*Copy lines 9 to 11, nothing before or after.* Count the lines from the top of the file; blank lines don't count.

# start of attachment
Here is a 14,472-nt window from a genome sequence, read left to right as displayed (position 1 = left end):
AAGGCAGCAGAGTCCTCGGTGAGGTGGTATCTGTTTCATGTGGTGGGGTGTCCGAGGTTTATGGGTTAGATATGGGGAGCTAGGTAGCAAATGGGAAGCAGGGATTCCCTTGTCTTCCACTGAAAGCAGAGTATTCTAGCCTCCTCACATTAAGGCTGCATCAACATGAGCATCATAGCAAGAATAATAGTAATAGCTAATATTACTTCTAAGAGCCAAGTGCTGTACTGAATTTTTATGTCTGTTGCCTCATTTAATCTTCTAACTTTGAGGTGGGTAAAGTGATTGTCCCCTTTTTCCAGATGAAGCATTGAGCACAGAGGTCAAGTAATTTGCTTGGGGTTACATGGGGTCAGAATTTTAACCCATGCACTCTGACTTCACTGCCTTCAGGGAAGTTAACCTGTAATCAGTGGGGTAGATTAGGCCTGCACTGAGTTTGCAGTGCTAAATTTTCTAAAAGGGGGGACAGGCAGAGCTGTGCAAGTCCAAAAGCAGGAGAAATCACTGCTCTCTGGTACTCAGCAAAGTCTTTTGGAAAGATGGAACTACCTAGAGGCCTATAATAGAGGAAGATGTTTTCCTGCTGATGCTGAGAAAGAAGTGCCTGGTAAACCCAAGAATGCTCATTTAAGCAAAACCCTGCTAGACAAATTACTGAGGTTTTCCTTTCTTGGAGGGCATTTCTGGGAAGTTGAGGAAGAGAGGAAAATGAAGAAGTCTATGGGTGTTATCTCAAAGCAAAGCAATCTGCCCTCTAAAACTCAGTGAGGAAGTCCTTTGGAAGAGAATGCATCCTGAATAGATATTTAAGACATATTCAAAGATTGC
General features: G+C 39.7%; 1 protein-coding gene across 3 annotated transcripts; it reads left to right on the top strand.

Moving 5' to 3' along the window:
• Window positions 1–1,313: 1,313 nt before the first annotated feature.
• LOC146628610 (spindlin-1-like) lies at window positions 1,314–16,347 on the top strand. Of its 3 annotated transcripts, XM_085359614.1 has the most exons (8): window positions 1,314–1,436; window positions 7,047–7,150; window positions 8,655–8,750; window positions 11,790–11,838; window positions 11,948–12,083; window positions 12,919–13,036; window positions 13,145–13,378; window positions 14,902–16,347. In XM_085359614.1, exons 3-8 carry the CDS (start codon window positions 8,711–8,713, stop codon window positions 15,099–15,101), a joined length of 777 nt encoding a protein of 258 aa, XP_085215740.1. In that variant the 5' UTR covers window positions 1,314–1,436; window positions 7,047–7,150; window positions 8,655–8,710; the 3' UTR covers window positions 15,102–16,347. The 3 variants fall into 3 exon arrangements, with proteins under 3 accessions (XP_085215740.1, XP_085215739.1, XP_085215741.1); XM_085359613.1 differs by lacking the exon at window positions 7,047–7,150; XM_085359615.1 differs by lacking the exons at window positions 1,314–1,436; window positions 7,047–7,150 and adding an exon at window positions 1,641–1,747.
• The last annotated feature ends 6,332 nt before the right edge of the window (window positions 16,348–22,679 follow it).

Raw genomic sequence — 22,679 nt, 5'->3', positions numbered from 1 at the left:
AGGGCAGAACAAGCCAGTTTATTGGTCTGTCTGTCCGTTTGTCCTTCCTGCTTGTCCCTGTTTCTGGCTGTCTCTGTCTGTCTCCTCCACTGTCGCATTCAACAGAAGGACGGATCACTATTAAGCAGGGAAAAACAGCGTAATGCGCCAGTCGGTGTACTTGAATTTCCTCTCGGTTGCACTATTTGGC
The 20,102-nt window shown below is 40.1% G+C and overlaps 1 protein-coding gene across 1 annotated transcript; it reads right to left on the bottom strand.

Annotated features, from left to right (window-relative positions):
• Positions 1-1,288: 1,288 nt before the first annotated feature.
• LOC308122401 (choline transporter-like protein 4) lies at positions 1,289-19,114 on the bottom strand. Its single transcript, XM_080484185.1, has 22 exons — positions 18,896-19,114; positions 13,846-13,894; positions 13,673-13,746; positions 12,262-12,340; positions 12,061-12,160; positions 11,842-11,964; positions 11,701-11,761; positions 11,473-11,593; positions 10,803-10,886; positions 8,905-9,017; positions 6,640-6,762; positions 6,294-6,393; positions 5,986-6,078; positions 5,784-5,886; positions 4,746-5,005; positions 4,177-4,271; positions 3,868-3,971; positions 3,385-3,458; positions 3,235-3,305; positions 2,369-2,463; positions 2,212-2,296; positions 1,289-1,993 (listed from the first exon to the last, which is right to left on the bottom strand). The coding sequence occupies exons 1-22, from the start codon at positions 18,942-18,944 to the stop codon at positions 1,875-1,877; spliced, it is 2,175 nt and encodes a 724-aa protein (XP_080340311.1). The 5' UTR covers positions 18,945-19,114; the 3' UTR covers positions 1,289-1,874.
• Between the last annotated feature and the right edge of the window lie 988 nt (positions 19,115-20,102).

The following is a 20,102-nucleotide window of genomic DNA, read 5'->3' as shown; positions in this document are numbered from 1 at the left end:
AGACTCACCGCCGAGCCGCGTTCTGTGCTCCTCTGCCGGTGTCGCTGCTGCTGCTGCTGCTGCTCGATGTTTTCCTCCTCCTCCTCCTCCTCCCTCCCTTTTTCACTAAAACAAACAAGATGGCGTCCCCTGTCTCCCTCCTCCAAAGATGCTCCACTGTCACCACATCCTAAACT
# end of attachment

AGGGCAGAACAAGCCAGTTTATTGGTCTGTCTGTCCGTTTGTCCTTCCTGCTTGTCCCTGTTTCTGGCTGTCTCTGTCTGTCTCCTCCACTGTCGCATTCAACAGAAGGACGGATCACTATTAAGCAGGGAAAAACAGCGTAATGCGCCAGTCGGTGTACTTGAATTTCCTCTCGGTTGCACTATTTGGC
The 20,102-nt window shown below is 40.1% G+C and overlaps 1 protein-coding gene across 1 annotated transcript; it reads right to left on the bottom strand.

Annotated features, from left to right (window-relative positions):